x Abu Dhabi, UAEWednesday 26 July 2017

Salafists in Tunisia riot over art 'heresy'

Rioting continues for second day as police clash with hundreds of Salafists incensed by "heretical" images at an art festival.

A Tunisian firefighter tries to extinguish a burning tyre on top of a truck after it was set on fire by radical Islamists protesters during overnight riots.
A Tunisian firefighter tries to extinguish a burning tyre on top of a truck after it was set on fire by radical Islamists protesters during overnight riots.

CAIRO // Rioting continued in Tunis for a second day yesterday as police clashed with hundreds of Salafists incensed by "heretical" images at an art festival.

Tear gas was used to disperse crowds and 165 people were arrested as riots that began at the Printemps des Arts festival in the upmarket La Marsa suburb spread to other parts of Tunis.

Tunisian television showed streets littered with tear-gas canisters, burnt tyres, road blocks and graffiti condemning heretics.

According to state media, four artworks were defaced on Sunday at the controversial exhibition, which opened this month and featured work that highlighted sensitive issues, including Islamist influence in Tunisia and the role of women in society.

Those arrested will be charged under the 2003 anti-terror law, ministry official Mohamed Fadhel Saihi told reporters.

Salafists denied involvement in the rampage that injured 65 policemen and called for a protest after this week's Friday prayers.

Nourredine Bhiri, the justice minister, called the violence and the deliberate damage a "terrorist act", telling Tunisian radio that the perpetrators were "isolated in society'.

In the upheaval that followed the fall of Zine Al Abidine Ben Ali last year, liberal and conservative attitudes have jostled for cultural and political dominance, with one television station fined heavily last month for screening the film Persepolis, which was found to be blasphemous because it depicts God.

"This is a problem of identity after the revolution," said Asma Nouira, a political-science professor in Tunis. "A lot of young people are following the Salafis – and some other Salafis were in jail or outside the country and now they are back."

The relationship between the ruling moderate Islamist Ennahda party and more extreme groups is unclear, Professor Nouira added.

"People in the government say we will apply laws and take positions against these people, but they don't stop them. They say one thing and do another," she said.

The rioting comes at a time of heightened tension between secularists and both moderate and extreme Islamists in the country, whose government is in the process of writing a post-revolutionary constitution.

Ayman Al Zawahiri, Al Qaeda's leader, singled out Tunisia in statement posted on militant websites Sunday, calling on his followers in the country to stand against Ennahda, who hold sway after elections last year.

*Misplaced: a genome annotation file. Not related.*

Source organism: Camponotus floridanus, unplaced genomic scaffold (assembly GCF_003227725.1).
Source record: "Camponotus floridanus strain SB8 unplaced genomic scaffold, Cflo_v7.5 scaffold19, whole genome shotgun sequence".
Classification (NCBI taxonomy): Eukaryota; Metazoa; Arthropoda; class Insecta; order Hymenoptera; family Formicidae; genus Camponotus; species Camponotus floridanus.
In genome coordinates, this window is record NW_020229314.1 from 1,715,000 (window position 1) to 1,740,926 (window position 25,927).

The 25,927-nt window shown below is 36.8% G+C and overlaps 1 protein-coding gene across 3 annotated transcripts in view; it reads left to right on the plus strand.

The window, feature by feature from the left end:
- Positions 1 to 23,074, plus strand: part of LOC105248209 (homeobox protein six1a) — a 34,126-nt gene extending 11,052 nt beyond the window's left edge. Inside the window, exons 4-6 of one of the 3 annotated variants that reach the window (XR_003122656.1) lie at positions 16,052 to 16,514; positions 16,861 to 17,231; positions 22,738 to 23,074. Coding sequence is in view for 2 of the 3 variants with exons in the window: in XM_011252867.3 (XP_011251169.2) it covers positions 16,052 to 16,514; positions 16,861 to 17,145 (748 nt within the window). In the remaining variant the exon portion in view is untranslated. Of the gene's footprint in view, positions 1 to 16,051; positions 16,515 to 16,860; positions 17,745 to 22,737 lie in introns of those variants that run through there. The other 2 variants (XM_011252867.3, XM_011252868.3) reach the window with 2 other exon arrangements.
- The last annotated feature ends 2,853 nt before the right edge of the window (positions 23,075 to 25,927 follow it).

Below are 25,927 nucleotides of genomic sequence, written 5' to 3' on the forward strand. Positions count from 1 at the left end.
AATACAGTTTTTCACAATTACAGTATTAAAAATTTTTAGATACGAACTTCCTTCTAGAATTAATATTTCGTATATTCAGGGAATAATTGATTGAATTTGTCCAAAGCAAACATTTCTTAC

Mr Al Zawahiri said Ennahda favours "an Islam accepted by the US State Department, the EU and the sheikdoms of the Gulf, an Islam that accepts gambling clubs and nude beaches", according to reports of an audio recording posted on forums.

He criticised Ennahda for deciding that Islamic law would not be used to govern the country, telling his supporters to "rise up to support your Sharia".

Interior Minister Ali Larayedh said yesterday he expected rioting to continue in the coming days and said some of the violence may have been inspired by Al Qaeda.

"The protests are a reaction to the exhibition but maybe also to (Ayman) al-Zawahri's recent comments," he told parliament.

"It's the first time that the Al Qaeda leadership put out a statement specifically dealing with Tunisia so this is pretty monumental," said Aaron Zelin, the Richard Borrow Fellow at The Washington Institute for Near East Policy, and an expert in Islamist movements.

Mr Zelin said that the extremist group sees Tunisia as a key battleground between moderate and radical Islam and is trying to tilt the balance in its favour.

"A lot of people will say – look what's happening in Tunisia and use it as a model," Mr Zelin said, pointing out that while the moderate Ennahda is influential in parliament, there was a conference of thousands of Islamists in the town of Kairouan last month, at which a prominent radical Abu Ayyad Al Tunisi called for a more Islamic Tunisia.

A spokesman for Ennahda, however, said that far from being threatened by the statement, members of the party were delighted that Al Qaeda had singled them out as a moderate grouping, distinct from militant Islamists.

"This really gave us a boost in terms of our morale," said Seyyed Ferjani. "Al Qaeda feels threatened by the project of human rights, democracy, how to reconcile Islam with democracy and how to look to the West as a partner and not as an enemy."

foreign.desk@thenational.ae

*with additional files from Agence-France Presse and Reuters